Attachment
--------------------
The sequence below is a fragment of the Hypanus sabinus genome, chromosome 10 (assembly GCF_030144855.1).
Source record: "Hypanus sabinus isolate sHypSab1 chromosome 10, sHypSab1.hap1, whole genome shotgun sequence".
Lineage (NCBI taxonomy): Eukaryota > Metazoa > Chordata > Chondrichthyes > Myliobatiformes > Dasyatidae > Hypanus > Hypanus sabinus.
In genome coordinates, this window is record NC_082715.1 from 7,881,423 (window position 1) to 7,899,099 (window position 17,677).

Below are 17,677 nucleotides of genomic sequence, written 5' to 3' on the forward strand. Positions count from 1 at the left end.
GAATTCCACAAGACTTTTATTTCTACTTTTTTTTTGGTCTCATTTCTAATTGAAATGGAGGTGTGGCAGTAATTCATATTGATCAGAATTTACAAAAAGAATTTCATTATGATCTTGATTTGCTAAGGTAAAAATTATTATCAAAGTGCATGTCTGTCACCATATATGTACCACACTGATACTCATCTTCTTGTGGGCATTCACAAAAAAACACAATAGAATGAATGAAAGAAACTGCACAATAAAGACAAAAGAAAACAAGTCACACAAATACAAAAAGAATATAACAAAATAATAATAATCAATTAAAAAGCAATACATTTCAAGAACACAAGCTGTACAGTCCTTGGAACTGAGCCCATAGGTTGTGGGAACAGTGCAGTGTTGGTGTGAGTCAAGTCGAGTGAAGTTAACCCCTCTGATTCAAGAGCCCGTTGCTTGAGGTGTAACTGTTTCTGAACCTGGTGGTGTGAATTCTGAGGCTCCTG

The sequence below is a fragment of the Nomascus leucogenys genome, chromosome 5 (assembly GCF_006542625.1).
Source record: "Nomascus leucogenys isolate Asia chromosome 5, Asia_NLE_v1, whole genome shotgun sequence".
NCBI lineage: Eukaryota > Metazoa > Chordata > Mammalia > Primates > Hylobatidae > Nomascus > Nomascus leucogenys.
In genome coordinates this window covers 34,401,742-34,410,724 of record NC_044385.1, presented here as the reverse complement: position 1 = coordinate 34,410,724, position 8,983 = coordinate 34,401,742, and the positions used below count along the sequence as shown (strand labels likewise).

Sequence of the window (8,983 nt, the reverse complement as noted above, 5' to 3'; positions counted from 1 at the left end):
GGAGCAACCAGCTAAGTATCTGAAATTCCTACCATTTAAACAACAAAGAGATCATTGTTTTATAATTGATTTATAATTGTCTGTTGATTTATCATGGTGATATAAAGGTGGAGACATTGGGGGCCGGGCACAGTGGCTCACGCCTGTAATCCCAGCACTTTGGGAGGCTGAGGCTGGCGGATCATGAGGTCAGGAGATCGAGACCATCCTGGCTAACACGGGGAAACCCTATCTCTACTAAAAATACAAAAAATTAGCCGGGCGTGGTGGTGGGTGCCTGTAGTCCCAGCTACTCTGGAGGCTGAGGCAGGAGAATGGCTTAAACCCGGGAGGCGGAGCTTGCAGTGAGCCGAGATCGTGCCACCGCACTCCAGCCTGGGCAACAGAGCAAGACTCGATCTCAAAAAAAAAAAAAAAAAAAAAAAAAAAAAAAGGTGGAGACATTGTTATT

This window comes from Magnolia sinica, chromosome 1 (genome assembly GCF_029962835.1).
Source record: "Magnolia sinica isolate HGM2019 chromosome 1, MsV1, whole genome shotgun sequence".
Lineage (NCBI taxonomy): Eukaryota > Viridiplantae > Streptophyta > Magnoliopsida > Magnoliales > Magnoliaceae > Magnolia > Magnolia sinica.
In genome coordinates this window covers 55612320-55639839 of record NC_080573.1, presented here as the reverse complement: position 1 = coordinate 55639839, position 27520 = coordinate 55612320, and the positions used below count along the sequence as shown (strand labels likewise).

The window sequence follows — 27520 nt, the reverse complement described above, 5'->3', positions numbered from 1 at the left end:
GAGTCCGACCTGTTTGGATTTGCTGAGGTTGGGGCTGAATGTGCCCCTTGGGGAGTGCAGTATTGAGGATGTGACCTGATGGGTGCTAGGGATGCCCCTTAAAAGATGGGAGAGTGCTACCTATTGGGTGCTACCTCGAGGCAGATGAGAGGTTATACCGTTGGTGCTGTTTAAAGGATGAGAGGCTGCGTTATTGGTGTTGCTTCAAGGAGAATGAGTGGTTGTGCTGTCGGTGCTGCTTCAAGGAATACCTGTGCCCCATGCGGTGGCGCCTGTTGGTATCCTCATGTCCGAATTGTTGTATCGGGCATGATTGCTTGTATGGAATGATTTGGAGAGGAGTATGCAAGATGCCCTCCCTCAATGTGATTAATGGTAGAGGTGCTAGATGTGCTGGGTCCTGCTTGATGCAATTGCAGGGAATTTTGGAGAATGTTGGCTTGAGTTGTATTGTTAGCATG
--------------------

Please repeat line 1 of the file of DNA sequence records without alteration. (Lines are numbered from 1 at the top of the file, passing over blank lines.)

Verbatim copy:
The sequence below is a fragment of the Hypanus sabinus genome, chromosome 10 (assembly GCF_030144855.1).